Most of these candidates are either students, and in some cases were still at school when they were first chosen by their parties. Dan Wilshire, who is at Birmingham University, is due to start his first year economics exams the day after polling day. Solomon Curtis, who is black and has very distinctive dreadlocks in his hair, is studying politics at Sussex University.

And they’re by no means the only youngsters standing in this election. There seem to be ten or so candidates who’ll be aged 20 on polling day. The best-known is probably Mhairi Black, the SNP candidate standing against Labour‘s campaign chief Douglas Alexander in Paisley and Renfrewshire South, (who was born on 12 September 1994).

The Ashcroft poll in that seat, conducted in January, just before Black was selected, gave the SNP an eight per cent lead. So Black, whom I interviewed a few weeks ago on my pink Cadillac tour, could become the youngest MP since 1832. The youngest MP since then was James Dickson, a Liberal elected in 1890 at the age of 21 years and 67 days. Bernadette Devlin was 21 years and 359 days old when she was famously elected for Mid Ulster in 1969.

Who else might replace Pamela Nash, now 30, as the youngest MP – the Baby of the House of Commons? A second strong contender must be Robin Hunter-Clarke, the Ukip candidate in Boston and Skegness, one of the party’s top targets. He is still only 22.

The youngest Labour candidates in winnable constituencies are Vicky Fowler in Nuneaton, who’s 24, and Will Scobie, 25, who hopes to defeat both Nigel Farage and their Tory rival Craig Mackinlay in Thanet South. Veronica Bennett in South Ribble is 26.

The youngest Liberal Democrat in a winnable constituency seems to be Josh Mason, who is standing for Redcar where Lib Dem MP Ian Swales has stood down after just one term. Mason is 27.

Surprisingly, I can’t find any really young Conservatives fighting winnable seats, so James Wharton, who was elected in 2010 at the age of 26, may well remain the youngest Tory MP, assuming he holds on to his very marginal seat of Stockton South.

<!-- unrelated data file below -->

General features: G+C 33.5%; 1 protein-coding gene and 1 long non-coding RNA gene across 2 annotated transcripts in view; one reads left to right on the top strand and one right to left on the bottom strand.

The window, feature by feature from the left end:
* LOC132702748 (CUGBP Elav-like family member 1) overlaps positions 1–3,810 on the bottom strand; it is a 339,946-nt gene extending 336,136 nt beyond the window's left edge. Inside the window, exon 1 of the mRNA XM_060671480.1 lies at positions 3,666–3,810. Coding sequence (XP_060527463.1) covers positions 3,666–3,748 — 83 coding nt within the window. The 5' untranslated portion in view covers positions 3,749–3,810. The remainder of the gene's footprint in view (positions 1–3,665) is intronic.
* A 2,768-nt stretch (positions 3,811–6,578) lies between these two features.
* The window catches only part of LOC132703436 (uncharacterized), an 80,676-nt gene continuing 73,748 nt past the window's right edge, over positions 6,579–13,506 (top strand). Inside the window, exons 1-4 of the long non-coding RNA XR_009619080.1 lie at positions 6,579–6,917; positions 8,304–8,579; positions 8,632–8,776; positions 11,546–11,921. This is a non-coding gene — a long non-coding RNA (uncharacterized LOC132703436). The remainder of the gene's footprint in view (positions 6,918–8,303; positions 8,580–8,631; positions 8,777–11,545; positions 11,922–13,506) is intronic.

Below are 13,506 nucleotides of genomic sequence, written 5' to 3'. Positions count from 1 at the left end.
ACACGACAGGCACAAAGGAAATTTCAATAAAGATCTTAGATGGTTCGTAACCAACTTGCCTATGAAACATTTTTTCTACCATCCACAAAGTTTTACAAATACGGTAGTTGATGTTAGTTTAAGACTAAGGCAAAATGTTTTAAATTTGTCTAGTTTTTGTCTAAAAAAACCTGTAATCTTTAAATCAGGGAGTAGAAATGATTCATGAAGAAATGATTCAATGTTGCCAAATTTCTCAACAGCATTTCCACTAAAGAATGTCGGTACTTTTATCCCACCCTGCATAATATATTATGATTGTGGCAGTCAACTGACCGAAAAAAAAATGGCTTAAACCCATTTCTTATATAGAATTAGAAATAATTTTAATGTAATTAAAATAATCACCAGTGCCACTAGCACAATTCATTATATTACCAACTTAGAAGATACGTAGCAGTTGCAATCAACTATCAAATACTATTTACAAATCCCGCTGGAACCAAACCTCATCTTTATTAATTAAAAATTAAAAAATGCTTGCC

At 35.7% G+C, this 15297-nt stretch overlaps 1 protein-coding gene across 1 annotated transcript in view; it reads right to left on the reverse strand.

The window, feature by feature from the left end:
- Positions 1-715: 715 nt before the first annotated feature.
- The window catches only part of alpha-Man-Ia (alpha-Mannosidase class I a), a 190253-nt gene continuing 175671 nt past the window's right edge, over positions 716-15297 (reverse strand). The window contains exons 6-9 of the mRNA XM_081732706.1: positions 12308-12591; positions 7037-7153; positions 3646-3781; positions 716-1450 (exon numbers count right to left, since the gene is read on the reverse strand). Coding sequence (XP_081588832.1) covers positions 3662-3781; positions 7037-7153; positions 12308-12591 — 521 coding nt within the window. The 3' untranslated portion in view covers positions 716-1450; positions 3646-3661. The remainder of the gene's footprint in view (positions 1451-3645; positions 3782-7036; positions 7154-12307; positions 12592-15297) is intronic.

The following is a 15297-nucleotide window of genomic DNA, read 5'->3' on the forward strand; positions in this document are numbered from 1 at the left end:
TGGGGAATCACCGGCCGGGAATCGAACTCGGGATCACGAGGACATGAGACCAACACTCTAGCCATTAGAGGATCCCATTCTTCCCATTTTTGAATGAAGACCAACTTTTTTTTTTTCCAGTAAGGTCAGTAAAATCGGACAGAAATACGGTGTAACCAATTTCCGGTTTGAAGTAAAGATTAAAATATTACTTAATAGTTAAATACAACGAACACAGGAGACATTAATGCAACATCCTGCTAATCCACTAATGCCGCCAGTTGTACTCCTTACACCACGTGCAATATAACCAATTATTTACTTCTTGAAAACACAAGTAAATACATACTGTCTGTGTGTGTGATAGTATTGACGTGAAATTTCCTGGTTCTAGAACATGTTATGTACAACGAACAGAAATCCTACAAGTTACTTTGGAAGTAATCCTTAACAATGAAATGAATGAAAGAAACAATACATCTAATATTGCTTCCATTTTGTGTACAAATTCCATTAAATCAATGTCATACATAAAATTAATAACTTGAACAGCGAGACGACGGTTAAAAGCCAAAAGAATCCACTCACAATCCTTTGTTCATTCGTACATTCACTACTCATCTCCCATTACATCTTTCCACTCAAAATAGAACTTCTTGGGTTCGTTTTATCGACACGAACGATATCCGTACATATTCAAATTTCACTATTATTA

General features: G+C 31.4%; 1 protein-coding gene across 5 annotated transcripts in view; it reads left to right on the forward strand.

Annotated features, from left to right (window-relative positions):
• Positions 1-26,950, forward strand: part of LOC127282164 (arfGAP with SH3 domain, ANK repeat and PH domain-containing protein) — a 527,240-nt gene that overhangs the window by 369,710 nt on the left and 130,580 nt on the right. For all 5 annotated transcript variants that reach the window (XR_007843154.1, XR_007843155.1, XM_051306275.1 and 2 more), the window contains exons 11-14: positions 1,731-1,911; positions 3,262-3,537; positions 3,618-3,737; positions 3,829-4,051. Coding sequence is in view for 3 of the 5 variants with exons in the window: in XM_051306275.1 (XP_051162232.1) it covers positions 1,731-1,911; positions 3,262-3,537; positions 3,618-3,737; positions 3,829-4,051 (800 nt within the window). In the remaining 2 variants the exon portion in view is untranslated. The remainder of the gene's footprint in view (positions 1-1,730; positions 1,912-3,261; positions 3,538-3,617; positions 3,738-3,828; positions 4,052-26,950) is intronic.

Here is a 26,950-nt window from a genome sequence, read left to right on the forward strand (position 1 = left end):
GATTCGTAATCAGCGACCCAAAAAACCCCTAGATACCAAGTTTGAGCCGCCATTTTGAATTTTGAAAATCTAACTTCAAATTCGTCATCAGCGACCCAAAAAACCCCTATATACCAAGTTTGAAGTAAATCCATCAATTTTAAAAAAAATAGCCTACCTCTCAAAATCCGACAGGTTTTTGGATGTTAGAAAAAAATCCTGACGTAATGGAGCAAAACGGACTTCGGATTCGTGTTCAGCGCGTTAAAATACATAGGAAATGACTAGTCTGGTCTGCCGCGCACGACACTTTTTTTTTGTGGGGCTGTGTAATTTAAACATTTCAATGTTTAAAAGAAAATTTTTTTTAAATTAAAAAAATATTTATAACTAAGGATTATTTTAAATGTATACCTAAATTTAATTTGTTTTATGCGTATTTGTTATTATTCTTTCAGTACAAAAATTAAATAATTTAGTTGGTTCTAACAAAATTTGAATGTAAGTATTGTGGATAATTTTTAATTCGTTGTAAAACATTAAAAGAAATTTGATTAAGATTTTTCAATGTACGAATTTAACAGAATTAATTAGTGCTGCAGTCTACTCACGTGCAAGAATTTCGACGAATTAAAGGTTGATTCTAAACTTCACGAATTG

Update, 2 May: And I’ve just been told about an 11th teenage candidate – Harvey Hines, who is standing as an Independent in Fareham.

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2 reader comments

  1. Craig skinner says:

    there is also Liam McLaughlan, 19 year old candidate for Scottish Socialist Party in Glasgow East, up against Labour stalwart Margaret Curran

  2. anon says:

    more vexing questions but no answers sadly……..
    surely the sort of people we want in politics are those who do not want to be there? Isn’t there a book about this and the (VERY BAD) reasons people aspire to lead the rest of us, written by an extremely well known author? perhaps could you could ask him when you next meet? also has anyone ever done a statistical analysis comparing politicians height with their views? ie a lot of them seem pretty short? and their views are nasty, ie short bloke = nasty views, so might we greatly improve the quality of the House by introducing a minimum height restriction for being an MP? conversely a lot of others ie leading news presenters are the opposite? finally if given a choice would you ever swap your current job to be an MP? if not (which I think might be the case?) why not?